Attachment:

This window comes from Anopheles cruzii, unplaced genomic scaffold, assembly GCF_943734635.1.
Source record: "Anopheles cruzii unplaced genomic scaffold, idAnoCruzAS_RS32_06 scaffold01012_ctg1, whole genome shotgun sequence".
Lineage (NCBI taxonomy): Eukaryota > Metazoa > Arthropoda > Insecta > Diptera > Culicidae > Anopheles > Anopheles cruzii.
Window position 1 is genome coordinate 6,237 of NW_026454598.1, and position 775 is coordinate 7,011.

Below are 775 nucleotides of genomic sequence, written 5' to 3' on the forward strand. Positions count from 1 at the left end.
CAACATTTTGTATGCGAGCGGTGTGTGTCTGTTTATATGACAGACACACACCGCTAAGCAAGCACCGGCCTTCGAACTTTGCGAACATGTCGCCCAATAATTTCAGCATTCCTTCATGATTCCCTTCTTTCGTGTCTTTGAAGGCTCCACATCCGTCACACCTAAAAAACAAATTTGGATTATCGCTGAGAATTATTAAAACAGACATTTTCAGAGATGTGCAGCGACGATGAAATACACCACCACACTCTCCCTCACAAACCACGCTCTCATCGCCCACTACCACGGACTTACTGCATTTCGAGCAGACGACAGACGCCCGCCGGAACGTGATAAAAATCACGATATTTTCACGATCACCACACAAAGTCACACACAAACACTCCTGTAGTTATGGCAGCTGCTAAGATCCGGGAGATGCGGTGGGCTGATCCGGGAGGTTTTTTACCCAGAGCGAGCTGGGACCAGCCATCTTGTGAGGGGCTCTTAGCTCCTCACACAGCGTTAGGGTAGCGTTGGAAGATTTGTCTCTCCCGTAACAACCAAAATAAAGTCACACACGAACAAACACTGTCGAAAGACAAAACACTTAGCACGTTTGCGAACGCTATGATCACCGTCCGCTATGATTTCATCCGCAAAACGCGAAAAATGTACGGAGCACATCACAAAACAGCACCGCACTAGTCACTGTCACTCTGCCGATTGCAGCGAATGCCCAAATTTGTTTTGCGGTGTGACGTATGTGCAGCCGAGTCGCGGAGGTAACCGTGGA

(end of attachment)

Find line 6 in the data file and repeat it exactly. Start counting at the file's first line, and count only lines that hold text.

CAACATTTTGTATGCGAGCGGTGTGTGTCTGTTTATATGACAGACACACACCGCTAAGCAAGCACCGGCCTTCGAACTTTGCGAACATGTCGCCCAATAATTTCAGCATTCCTTCATGATTCCCTTCTTTCGTGTCTTTGAAGGCTCCACATCCGTCACACCTAAAAAACAAATTTGGATTATCGCTGAGAATTATTAAAACAGACATTTTCAGAGATGTGCAGCGACGATGAAATACACCACCACACTCTCCCTCACAAACCACGCTCTCATCGCCCACTACCACGGACTTACTGCATTTCGAGCAGACGACAGACGCCCGCCGGAACGTGATAAAAATCACGATATTTTCACGATCACCACACAAAGTCACACACAAACACTCCTGTAGTTATGGCAGCTGCTAAGATCCGGGAGATGCGGTGGGCTGATCCGGGAGGTTTTTTACCCAGAGCGAGCTGGGACCAGCCATCTTGTGAGGGGCTCTTAGCTCCTCACACAGCGTTAGGGTAGCGTTGGAAGATTTGTCTCTCCCGTAACAACCAAAATAAAGTCACACACGAACAAACACTGTCGAAAGACAAAACACTTAGCACGTTTGCGAACGCTATGATCACCGTCCGCTATGATTTCATCCGCAAAACGCGAAAAATGTACGGAGCACATCACAAAACAGCACCGCACTAGTCACTGTCACTCTGCCGATTGCAGCGAATGCCCAAATTTGTTTTGCGGTGTGACGTATGTGCAGCCGAGTCGCGGAGGTAACCGTGGA